Vinpocetine originally was isolated from the leaves of the periwinkle plant and is prized for its effects on brain circulation and oxygen utilization as well as acting as a blood thinner by inhibiting the clotting process.  It has been used to treat blood vessel disorders of the brain due to the aging process or stroke. Vinpocetine has been referred to as a smart drug due to its nootropic capability.  Nootropics constitute a large class of molecules that include drugs, supplements and various foods that boost memory functions such as attention, focus, concentration and awareness.  Nootropics are thought to work by increasing the brain’s supply of hormones, enzymes and,/or neurotransmitters, improving oxygen supply and/or stimulating nerve growth/repair.

As we age cerebral blood flow becomes reduced due to chronic high blood pressure, atherosclerosis and clot formation.  Inadequate blood flow can result in what is known as ischemic stroke.  Beyond the blocked point neurons begin to die within a few minutes due to the lack of oxygen as well as the build up of free radicals that have not been carried away.  As time goes on, insufficient blood flow may bring about long-term dysfunction known as vascular dementia.  Vinpocetine has been demonstrated to have a direct effect on blood vessels, blood flow and brain cells by increasing oxygen delivery and nutrient delivery as well as carry away wastes to prevent neuronal damage.  Simply put, vinpocetine inhibits an enzyme associated with blood vessels that allow the blood vessels to relax making their diameters larger hence allowing for a greater blood flow to that region.  More blood flow means more oxygen and nutrients will become available to that part of the brain.  It also means wastes are removed more rapidly.  The enzyme involved is known as a phosphodiesterase.   You might be more familiar with Viagra than vinpocetine.  Viagra also inhibits this enzyme and allows the vasculature of the penis to expand and fill with blood.  The principle is the same.  Vinpocetine also inhibits calcium channels allowing for blood vessel relaxation and greater blood flow.  Interestingly, vinpocetine only affects brain blood vessels and not other vessels in the body.  This is an advantage over other supplements/drugs in that the rest of the body is unaffected.  The presence of vinpocetine in blood also reduces the thickness of blood by preventing red blood cells and platelets from sticking to each other allowing blood to flow easily.

The main function of vinpocetine involves its ability to increase cerebral blood flow and only cerebral blood flow.  Vinpocetine does not affect blood flow in the body.  The underlying mechanism involves vinpocetine’s ability to inhibit an enzyme known as phosphodiesterase type 1 (PDE1) while reducing intracellular calcium concentrations.  In other words, vinpocetine acts as a calcium channel blocker as well.   Inhibition of this enzyme and the decrease in  internal calcium levels allow for the smooth muscle cells of the vasculature to relax thus increasing their diameter (dilate) allowing for greater volume of blood to pass through.  Smooth muscle cells are found in arteries but not in capillaries.  This smooth muscle gives arteries great stretchability allowing for considerable changes in the amounts of blood that can flow through them.  Some smooth muscle is also found in veins but to a lesser extent.  Capillaries have no smooth muscle so they essentially remain the same size however keep in mind that it is in the capillaries where oxygen, nutrients and wastes are exchanged and no where else.  Now that you have more blood flowing to the brain providing more oxygen and nutrients, metabolism can speed up with better utilization of glucose.  Aerobic respiration requires oxygen to run it for the complete break down of the glucose molecule to generaate the energy currency of the cell known as ATP.  ATP is required for most metabolic functions to run.  More blood circulating through the brain brings more oxygen and glucose to tissues which increases metabolic activity allowing for the production of more transmitters enhancing memory and learning.  Studies indicate oxygen and glucose uptake is greatly enhanced in areas of the brain that are damaged.  And, in fact, vinpocetine helps to distribute blood where it is needed most at the time.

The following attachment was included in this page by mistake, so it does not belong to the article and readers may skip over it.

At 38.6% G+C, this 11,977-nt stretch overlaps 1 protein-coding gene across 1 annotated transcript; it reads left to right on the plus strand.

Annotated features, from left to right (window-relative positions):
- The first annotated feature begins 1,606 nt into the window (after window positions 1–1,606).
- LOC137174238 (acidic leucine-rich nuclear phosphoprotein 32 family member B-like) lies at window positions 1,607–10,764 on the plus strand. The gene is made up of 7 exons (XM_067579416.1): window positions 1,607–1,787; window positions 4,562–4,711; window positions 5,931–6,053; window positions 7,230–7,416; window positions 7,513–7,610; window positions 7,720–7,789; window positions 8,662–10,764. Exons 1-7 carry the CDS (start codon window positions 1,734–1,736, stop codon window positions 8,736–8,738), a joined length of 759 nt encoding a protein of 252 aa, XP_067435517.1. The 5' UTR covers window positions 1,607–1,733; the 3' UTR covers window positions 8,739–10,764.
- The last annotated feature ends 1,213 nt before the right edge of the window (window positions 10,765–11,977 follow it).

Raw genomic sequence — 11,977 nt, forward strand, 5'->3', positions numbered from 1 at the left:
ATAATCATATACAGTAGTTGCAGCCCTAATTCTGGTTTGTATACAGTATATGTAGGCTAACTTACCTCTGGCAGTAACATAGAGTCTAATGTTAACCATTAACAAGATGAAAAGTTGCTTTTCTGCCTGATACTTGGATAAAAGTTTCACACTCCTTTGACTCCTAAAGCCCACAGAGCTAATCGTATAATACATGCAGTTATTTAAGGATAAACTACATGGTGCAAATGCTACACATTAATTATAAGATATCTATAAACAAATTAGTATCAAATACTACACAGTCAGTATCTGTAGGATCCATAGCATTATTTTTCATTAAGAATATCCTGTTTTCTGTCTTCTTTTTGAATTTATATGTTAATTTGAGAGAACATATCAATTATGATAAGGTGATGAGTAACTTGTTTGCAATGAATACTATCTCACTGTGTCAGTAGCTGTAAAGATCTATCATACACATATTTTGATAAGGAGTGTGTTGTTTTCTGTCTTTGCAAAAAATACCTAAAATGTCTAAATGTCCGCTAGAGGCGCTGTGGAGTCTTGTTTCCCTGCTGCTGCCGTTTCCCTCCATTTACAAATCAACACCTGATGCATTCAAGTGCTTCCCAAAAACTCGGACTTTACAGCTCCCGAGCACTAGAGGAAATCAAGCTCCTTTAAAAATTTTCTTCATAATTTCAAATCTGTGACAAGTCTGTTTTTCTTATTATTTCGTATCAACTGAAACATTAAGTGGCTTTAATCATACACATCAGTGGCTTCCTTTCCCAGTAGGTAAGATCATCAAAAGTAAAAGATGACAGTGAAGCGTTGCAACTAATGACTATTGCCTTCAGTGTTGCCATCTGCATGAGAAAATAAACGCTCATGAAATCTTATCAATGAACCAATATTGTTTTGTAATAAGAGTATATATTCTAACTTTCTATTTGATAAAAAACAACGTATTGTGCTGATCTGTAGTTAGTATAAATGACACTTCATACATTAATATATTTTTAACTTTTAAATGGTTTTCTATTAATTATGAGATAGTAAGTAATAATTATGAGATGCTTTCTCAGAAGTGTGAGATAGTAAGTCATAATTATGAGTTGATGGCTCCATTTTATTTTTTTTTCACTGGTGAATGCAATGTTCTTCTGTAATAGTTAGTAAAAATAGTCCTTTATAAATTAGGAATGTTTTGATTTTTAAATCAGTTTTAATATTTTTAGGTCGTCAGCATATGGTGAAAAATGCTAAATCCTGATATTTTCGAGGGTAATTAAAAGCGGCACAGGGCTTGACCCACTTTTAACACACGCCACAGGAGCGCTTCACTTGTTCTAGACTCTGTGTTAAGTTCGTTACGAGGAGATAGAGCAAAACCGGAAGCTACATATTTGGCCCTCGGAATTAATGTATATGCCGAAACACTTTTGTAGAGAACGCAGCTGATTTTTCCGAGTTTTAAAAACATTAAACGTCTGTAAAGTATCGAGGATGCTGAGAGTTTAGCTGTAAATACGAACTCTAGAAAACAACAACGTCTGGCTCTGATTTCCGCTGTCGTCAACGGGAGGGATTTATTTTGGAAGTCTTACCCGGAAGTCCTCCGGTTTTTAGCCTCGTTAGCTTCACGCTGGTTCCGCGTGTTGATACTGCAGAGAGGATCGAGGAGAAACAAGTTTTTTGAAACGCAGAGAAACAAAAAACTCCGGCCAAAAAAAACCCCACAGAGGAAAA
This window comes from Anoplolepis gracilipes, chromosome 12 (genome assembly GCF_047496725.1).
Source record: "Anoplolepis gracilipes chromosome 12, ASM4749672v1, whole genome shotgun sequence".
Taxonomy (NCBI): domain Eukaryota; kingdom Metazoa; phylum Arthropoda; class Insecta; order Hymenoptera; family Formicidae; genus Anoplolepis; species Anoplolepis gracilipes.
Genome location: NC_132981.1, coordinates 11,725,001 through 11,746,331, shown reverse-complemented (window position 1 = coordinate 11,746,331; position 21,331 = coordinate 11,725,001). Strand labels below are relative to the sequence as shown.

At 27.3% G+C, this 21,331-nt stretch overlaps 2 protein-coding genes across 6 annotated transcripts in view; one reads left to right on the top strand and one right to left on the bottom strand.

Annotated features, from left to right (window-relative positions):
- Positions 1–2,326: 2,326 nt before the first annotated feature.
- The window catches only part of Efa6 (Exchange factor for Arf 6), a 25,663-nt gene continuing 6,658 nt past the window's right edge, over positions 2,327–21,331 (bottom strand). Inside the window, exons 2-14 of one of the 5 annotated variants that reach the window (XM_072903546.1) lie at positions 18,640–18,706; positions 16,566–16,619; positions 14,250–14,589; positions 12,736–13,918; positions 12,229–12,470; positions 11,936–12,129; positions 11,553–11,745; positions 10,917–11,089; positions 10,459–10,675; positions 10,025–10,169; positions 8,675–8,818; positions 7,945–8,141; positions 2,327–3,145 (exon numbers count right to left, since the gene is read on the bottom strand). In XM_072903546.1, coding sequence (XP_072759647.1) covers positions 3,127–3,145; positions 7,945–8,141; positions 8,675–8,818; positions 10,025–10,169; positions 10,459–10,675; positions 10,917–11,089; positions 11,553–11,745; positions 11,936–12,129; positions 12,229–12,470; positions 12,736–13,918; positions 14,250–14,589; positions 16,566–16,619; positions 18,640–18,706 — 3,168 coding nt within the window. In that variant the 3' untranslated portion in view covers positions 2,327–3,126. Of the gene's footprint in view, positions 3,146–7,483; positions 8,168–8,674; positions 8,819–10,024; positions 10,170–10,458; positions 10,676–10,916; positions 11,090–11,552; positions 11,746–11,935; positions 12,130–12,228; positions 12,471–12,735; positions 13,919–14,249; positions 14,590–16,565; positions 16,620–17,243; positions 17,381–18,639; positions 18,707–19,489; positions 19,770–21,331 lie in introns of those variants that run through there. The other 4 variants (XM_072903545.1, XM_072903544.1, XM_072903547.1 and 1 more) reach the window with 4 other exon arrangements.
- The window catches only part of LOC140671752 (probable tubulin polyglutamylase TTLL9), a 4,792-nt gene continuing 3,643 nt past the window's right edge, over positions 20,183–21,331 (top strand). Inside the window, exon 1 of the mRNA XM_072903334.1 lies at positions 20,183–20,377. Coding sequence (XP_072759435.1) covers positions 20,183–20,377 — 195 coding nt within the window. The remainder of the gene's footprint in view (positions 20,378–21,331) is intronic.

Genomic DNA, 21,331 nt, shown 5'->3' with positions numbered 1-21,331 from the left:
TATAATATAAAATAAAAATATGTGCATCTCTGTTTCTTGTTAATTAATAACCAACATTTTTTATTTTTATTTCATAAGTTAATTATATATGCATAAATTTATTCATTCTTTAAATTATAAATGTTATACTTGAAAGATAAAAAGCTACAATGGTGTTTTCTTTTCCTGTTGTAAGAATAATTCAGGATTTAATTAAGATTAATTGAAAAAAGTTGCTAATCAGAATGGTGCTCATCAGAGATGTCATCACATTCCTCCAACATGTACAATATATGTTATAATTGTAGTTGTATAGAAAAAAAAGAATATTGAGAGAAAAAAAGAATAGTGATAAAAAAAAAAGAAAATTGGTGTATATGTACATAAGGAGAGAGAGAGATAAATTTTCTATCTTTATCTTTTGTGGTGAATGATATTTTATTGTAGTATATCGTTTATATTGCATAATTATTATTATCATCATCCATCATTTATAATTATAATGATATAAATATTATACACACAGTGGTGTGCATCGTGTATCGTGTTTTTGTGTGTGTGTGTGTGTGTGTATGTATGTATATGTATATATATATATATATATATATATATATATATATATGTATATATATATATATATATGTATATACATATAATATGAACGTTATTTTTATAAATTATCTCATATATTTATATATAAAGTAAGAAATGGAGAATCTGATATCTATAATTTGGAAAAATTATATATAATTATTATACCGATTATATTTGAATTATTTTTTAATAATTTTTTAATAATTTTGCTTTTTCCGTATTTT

Vinpocetine has been studied in animals and in the petri dish where is has been demonstrated to have antioxidant properties not unlike Vitamin E.  Vitamin E is essential for protecting the plasma membrane of all cells by preventing/scavenging free radicals that form on the outer surface of the membrane and vinpocetine follows in its foot steps.  Basic research has demonstrated that vinpocetine has the ability to protect glial cells in the brain during hypoxic events.  It has also been demonstrated to lower the level of reactive oxygen species and lipid peroxidation in membranes.  So laboratory experiments provide evidence that vinpocetine has the ability to protect the brain from oxidative stress.  This may prove useful in the treatment of Alzheimer’s disease and possibly Parkinson’s disease.  Although clinical trials are few and have small sample size, improvements in cognitive performance, focus and concentration have been observed with patients with dementia.  

With vinpocetine’s ability to increase cerebral blood flow along with its antioxidant properties, it is not surprising that is is used to treat chronic cerebral vascular problems.  Vinpocetine may be useful in preventing future stroke complications with individuals at risk.